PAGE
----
With its gracefully canted bar balancing organic black and white elements in a purity of form and visual elegance, Untitled encapsulates the qualities that exemplify the very best works from Alexander Calder’s oeuvre. Executed in 1960, the present work illustrates Calder’s fascination with movement, dynamism and ‘the system of the Universe, or part thereof,’ which Calder once described as ‘the underlying sense of form in my work.’ This poised structure is stabilized by an offset fulcrum, upon which a large black element with an aperture hovers carefully above the ground; this organic black form is balanced by four geometric white elements that hang delicately at the apex of the metal bar, approximating four petals dangling gracefully in mid-air. Although asymmetrical in its composition, Untitled possesses an aesthetically pleasing visual harmony, the slanted rod drawing the eye from the pierced black element to the fanned white shapes overhead. Calder’s universal vision is manifested here, stripped down and reduced to a modest color palette, one that was grounded in non-scientific descriptions of energy. Calder demonstrated a fascination with nature’s dynamic dialogues as early as 1922, a moment captured by the artist in an autobiography: “I saw the beginning of a fiery red sunrise on one side and the moon looking like a silver coin on the other. Of the whole trip [working in the boiler room of a steamship] this impressed me most of all; it left me with a lasting sense of the solar system.” (Alexander Calder with Jean Davidson, Calder: An Autobiography with Pictures, New York, 1966, pp. 54-55) Nearly forty years later, with his execution of Untitled, Calder continued to pursue various spontaneous and dynamic innovations on the enigmas and beauty of Nature in his artistic practice.
Calder’s unique and iconic output was the product of an artistic inclination that manifested since childhood. Although born into a family of artists, Calder at first pursued mathematics and engineering at the Stevens Institute of Technology in Hoboken, New Jersey; however, just six years later, his inherent creative drive and flair for the arts impelled him to move to Paris, where he would attract the attention of contemporaries such as Joan Miró, Piet Mondrian, Man Ray, Fernand Léger, Jean Arp and, significantly, Marcel Duchamp. Calder’s earliest wire sculptures - frequently portraits of well-known figures of the day - had caused a sensation when exhibited in Paris and New York during the late 1920s, yet the sculptor still sought the elusive breakthrough that would enable him to forge an entirely new visual vernacular. The impetus for Calder’s move to abstraction occurred in a now legendary visit to Piet Mondrian’s studio in 1930, where the sight of rectangles of colored paper, arranged on the wall, for compositional experimentation, inspired Calder to think of the kinetic possibilities of art. The artist went on to revolutionize the concept of traditional sculpture by utilizing the full potential of bodies in motion through the remarkable manipulation of metal and wire, which would later prompt Duchamp to coin the term 'mobile' in 1931. In an interview in 1932, Calder revealed his excitement at the extraordinary new creative world he was discovering: “Why must art be static?...You look at an abstraction, sculptured or painted, an intensely exciting arrangement of planes, spheres, nuclei, entirely without meaning. It would be perfect, but it is always still. The next step in sculpture is motion.” (Alexander Calder cited in Howard Greenfield, The Essential Alexander Calder, New York, 2003, p. 67) Calder was not alone in his quest to invest sculpture with movement; indeed, the Dadaist and Constructivist artists that emerged early in the Twentieth Century had also experimented with kinetic art. In contrast to artists such as Naum Gabo and Laszlo Moholy-Nagy, who mechanized their works with small motors, Calder became more interested in organic movements and how his works could move autonomously, capturing in his mobiles elements from nature such as the sway of wind or a sprinkle of snowflakes. Testament to his visionary and innovative style, the present work beautifully embodies a tension between movement and stasis, dark and light, weight and air; the substantial black plate is veritably locked in position, yet the fan of almost ethereal white shapes overhead can spin quite freely.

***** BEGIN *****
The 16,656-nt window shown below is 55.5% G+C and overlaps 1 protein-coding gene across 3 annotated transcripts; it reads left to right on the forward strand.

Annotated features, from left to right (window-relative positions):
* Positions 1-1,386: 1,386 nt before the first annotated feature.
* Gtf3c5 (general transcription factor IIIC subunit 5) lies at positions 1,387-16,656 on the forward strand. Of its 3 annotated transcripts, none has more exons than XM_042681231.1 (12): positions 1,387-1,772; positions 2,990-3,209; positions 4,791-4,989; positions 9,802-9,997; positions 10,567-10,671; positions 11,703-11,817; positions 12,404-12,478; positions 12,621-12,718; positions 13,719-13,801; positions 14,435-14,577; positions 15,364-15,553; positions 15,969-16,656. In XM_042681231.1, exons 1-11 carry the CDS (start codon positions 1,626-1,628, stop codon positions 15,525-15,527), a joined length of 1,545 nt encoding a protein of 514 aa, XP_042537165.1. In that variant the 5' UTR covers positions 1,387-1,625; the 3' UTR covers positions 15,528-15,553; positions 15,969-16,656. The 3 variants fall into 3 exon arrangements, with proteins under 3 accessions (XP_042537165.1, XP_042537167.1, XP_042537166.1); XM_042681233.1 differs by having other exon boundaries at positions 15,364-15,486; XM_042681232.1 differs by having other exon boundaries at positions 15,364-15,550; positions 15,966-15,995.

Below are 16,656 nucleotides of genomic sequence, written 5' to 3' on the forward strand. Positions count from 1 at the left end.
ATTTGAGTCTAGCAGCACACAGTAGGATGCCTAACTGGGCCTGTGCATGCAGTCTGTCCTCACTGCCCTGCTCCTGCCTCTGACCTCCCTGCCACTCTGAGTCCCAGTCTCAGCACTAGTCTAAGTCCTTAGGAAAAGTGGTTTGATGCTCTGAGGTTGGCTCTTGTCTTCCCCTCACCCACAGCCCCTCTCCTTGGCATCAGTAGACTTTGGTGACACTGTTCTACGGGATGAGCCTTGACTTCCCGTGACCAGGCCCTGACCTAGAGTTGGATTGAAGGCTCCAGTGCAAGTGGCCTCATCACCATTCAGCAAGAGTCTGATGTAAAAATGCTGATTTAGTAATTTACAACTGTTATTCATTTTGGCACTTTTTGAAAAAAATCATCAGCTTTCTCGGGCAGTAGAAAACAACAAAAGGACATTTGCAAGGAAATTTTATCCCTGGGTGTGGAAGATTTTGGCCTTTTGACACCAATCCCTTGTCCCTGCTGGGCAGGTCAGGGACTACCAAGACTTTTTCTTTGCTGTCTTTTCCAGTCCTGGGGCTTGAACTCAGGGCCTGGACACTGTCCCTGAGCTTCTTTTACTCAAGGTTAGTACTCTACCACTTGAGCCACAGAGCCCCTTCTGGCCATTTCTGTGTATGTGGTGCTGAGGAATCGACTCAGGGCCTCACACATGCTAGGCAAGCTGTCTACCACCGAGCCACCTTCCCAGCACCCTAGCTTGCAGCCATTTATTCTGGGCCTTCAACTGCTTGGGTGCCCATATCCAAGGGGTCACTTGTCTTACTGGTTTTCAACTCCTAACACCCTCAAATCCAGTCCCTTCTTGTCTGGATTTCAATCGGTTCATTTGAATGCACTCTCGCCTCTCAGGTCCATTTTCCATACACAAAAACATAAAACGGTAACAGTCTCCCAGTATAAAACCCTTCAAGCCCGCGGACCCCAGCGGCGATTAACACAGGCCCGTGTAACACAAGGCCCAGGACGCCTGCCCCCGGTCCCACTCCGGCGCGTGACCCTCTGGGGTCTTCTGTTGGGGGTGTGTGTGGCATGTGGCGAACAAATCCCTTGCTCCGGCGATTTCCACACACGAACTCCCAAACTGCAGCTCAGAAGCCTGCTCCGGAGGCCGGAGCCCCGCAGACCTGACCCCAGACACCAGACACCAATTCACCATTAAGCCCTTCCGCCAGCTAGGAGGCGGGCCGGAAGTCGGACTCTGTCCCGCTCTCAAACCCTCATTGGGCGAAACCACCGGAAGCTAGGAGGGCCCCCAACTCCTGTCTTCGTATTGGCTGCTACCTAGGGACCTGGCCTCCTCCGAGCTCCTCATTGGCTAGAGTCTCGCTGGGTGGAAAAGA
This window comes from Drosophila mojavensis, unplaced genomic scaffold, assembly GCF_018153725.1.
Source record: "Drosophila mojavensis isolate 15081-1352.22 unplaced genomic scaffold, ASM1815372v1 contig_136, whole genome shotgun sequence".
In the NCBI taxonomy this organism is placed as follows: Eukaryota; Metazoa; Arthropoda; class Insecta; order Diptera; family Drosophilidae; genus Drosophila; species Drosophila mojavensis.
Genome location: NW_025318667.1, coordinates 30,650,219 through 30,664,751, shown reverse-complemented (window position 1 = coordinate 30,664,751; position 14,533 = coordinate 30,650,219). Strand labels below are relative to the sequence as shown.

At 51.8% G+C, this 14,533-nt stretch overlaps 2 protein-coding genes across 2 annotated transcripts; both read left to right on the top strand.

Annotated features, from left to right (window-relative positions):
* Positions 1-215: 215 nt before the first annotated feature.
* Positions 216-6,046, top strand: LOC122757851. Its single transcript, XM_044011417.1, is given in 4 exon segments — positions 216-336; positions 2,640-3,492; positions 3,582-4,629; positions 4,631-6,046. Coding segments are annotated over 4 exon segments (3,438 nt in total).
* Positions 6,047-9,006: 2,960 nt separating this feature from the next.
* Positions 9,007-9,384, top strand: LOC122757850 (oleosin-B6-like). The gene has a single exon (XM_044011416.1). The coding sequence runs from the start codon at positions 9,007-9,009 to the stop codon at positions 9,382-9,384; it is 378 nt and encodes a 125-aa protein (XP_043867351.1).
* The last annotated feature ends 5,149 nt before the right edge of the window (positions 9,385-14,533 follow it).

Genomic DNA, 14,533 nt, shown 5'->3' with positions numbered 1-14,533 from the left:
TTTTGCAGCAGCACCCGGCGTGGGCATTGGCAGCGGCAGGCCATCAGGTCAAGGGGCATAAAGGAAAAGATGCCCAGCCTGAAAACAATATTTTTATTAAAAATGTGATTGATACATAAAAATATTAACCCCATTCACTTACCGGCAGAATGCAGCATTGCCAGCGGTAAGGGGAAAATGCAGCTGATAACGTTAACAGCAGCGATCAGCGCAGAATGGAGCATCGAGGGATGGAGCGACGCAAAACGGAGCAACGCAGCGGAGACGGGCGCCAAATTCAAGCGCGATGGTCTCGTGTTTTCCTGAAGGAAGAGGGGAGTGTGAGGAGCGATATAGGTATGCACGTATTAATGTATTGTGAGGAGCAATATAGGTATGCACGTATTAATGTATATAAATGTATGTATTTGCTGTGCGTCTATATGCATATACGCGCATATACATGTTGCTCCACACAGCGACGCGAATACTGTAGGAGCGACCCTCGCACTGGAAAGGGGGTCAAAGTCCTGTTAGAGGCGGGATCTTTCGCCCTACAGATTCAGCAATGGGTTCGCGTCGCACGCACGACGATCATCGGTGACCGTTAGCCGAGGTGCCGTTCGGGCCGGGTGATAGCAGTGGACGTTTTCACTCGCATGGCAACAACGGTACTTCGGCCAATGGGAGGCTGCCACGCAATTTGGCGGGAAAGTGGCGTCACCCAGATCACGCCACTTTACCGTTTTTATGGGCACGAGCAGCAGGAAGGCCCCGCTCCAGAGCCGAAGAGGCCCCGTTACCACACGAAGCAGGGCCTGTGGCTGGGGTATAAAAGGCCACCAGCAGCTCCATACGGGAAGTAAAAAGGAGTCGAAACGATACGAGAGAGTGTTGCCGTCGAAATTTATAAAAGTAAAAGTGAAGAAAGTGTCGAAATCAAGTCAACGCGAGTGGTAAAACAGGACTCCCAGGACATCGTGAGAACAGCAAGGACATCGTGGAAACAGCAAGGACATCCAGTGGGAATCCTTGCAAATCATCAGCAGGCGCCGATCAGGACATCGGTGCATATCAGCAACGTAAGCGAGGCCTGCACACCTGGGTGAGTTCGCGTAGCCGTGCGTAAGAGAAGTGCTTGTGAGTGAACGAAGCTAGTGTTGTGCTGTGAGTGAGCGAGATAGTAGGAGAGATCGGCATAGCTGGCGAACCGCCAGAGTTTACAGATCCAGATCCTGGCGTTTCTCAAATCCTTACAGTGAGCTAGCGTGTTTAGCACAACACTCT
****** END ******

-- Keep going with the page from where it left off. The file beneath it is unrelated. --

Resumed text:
Untitled occupies a critical moment in Calder’s career, in which the artist was moving away from his more intimately sized mobiles into larger standing mobiles and stabiles that foreshadow the large-scale commissioned works for public spaces. Calder received his first large scale commission in France in 1958, Spirale, for UNESCO in Paris. From his home in Roxbury, Connecticut, Calder began visiting Waterbury Ironworks in the mid-1940s, collaborating with two draftsmen in particular, Frederick Davis and Carmen Segre, to execute his mobiles on a grander scale. The present work embodies aspects of both the delicate mobiles of the 1940s and the monumental stabiles the artist would create later in his career. Graceful in composition with a spray of ivory plates, a pierced black element that recalls Bougainvillier from 1947, and reaching toward the heavens, Untitled straddles these two iconic bodies of work within Calder’s prolific career.